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I want to implement a performance-optimized variant of unordered_map that works in several phases:

  1. Initialization: Insert about 100 elements into std::map
  2. Preparation: Do some magic, converting std::map to a variant of std::unordered_map
  3. Work: Perform a large (unbounded) number of lookups; insertions/deletions are forbidden

In order to make the "work" phase as fast as possible, i would like to choose a hashing function that has no collisions for the given set of keys (gathered at initialization phase).

I would like to measure how much performance improvement i can get from this trick. So this is going to be an experiment, possibly going into production code.

Does the standard library have facilities for this implementation (e.g. finding how many collisions a given unordered_map has; or changing a hashing function)? Or should i make my own implementation instead?

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Take a look at gperf to generate perfect hash functions (of course, you will need to hand it all of the inputs if you want the hashing to be perfect...) –  David Rodríguez - dribeas Apr 11 '11 at 14:27
2  
I'm fairly sure gperf needs to know the full set of items at compile time. –  Mark B Apr 11 '11 at 14:32
2  
What about using an existing method like perfect hashing? en.wikipedia.org/wiki/Dynamic_perfect_hashing –  Peter G. Apr 11 '11 at 15:13
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3 Answers

up vote 4 down vote accepted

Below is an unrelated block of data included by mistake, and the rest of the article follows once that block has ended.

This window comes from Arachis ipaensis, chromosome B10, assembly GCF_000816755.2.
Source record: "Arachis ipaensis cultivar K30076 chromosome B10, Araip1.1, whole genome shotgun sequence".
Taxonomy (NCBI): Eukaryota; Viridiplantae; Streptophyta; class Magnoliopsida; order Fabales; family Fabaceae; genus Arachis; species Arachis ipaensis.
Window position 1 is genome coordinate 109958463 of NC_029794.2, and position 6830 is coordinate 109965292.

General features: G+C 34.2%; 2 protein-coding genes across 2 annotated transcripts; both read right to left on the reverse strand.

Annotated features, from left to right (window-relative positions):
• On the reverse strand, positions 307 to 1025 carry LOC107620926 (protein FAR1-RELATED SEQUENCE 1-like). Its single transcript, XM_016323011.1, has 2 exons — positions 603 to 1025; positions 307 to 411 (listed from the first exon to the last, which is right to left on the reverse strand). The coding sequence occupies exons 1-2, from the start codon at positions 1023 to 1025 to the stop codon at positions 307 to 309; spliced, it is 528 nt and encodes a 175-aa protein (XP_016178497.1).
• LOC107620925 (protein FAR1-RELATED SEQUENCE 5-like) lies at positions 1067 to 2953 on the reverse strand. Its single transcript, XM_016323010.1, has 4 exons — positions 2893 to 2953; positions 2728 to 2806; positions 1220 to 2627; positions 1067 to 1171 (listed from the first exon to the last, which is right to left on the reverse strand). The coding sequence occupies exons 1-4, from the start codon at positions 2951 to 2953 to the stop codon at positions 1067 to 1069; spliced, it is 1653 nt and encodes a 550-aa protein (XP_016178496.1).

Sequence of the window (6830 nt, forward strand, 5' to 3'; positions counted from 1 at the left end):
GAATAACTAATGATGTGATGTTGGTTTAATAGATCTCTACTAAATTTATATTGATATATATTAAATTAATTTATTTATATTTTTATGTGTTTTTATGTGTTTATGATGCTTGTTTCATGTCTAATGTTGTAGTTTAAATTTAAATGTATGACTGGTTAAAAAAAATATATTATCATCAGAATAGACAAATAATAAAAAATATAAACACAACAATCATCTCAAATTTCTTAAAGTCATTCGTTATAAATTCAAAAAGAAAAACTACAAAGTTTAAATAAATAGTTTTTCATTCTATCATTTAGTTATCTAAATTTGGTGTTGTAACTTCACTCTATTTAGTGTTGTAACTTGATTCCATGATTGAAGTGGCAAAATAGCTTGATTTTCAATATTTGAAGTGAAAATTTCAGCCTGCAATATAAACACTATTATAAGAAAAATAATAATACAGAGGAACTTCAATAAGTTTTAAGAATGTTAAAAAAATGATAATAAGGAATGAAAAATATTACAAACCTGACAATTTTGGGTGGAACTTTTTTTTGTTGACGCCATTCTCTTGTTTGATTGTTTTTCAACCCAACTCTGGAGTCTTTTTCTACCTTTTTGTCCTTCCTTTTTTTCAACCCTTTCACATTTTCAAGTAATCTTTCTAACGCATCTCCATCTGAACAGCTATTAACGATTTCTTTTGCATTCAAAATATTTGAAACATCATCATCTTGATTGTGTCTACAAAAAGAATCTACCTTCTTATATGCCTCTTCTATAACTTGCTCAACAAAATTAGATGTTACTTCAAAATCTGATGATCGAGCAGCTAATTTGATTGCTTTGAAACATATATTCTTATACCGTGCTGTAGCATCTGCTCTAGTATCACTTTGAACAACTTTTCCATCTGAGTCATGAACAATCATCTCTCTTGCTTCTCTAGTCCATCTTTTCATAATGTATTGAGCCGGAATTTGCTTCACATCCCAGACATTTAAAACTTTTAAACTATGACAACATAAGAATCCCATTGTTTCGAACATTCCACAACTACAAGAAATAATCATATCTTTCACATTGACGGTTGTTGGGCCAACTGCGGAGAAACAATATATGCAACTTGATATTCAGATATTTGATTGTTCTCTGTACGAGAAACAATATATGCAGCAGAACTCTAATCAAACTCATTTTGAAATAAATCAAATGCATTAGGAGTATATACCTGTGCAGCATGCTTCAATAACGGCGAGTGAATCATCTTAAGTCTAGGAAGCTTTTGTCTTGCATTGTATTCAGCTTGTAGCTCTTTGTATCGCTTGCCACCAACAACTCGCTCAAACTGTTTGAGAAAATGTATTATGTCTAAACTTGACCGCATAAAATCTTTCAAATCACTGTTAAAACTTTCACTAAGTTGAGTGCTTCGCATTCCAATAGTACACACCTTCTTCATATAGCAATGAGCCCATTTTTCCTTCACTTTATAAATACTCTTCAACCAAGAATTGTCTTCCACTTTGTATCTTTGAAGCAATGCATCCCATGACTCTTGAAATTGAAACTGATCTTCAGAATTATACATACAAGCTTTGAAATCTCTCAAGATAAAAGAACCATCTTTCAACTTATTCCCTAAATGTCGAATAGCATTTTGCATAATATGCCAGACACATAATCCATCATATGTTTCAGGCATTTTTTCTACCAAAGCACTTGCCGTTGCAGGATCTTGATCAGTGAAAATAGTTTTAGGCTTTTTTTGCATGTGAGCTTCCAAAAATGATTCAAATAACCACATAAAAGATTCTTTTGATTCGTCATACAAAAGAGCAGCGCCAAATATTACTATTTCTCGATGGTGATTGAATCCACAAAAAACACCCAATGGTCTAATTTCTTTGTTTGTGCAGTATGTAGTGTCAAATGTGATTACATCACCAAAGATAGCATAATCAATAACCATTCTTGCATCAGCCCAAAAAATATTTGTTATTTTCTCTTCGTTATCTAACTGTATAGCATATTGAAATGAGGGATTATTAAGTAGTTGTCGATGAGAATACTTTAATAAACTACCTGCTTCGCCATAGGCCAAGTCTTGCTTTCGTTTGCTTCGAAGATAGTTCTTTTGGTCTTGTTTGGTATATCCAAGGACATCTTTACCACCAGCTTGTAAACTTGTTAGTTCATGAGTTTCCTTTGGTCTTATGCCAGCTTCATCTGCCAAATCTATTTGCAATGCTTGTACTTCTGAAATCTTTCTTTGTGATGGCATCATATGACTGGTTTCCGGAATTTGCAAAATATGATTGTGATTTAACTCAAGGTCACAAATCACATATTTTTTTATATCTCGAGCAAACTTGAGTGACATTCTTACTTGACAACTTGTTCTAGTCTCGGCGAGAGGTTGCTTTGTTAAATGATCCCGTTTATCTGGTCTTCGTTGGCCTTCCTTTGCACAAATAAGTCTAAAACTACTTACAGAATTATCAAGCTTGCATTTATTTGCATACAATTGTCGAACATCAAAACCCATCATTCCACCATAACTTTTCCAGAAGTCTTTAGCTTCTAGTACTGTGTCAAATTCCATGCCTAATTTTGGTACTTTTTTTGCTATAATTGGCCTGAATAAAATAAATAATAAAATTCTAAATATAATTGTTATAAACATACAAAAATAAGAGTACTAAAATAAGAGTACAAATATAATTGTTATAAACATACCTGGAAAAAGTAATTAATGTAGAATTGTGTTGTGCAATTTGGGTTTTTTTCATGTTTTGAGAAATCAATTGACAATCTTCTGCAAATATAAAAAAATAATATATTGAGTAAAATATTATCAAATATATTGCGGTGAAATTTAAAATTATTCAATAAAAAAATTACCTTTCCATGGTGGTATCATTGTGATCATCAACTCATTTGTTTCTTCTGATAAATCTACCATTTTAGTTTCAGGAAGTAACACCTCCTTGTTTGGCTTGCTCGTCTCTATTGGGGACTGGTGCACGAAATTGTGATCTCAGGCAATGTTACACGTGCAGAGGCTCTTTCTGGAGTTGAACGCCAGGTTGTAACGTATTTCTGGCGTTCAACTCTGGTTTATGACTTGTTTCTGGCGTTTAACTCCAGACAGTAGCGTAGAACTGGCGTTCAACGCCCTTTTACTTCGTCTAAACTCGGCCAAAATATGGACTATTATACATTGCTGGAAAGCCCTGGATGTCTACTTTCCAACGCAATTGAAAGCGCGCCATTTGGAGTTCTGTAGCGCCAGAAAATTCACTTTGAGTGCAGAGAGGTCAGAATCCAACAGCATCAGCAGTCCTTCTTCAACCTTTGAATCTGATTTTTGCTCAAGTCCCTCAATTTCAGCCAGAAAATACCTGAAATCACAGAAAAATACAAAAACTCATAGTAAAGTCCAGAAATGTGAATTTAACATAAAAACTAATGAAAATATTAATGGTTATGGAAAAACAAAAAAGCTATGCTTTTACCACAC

Here is the "collision management" API:

size_type bucket_count() const;
size_type max_bucket_count() const;

size_type bucket_size(size_type n) const;
size_type bucket(const key_type& k) const;

local_iterator       begin(size_type n);
local_iterator       end(size_type n);
const_local_iterator begin(size_type n) const;
const_local_iterator end(size_type n) const;
const_local_iterator cbegin(size_type n) const;
const_local_iterator cend(size_type n) const;

In a nutshell, bucket_size(n) gives you the number of collisions for the nth bucket. You can look up buckets with a key, and you can iterate over buckets with local_iterator.

For changing a hash function, I would assign/construct a new container, from the old hash function to the new.

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If you have many reads and less writes, you could use vector as a map. It is very common, because lower_bound is more effective than map and use less space from memory:

bool your_less_function( const your_type &a, const your_type &b )
{
  // based on keys
  return ( a < b );
}
...
std::vector<your_type> ordered-vector;

When you add values:

...
// First 100 values
ordered-vector.push_back(value)
...
// Finally. The vector must be sorted before read.
std::sort( ordered-vector.begin(), ordered-vector.end(), your_less_function );

When ask for data:

std::vector<your_type>::iterator iter = std::lower_bound( ordered-vector.begin(), ordered-vector.end(), value, your_less_function );
if ( ( iter == ordered-vector.end() ) || your_less_function( *iter, value ) )
  // you did not find the value
else
  // iter contains the value

Unfortunately it is ordered, but really fast.

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With only 100 entries in the table, the comparisons done by the binary search in lower_bound should be pretty quick. A simple hash could still be quicker though. –  Mark Ransom Apr 11 '11 at 15:36
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The number of collisions depends on the number of buckets. Is it useful for you to use the rehash function to set the number of buckets to 100, as per the boost documentation?

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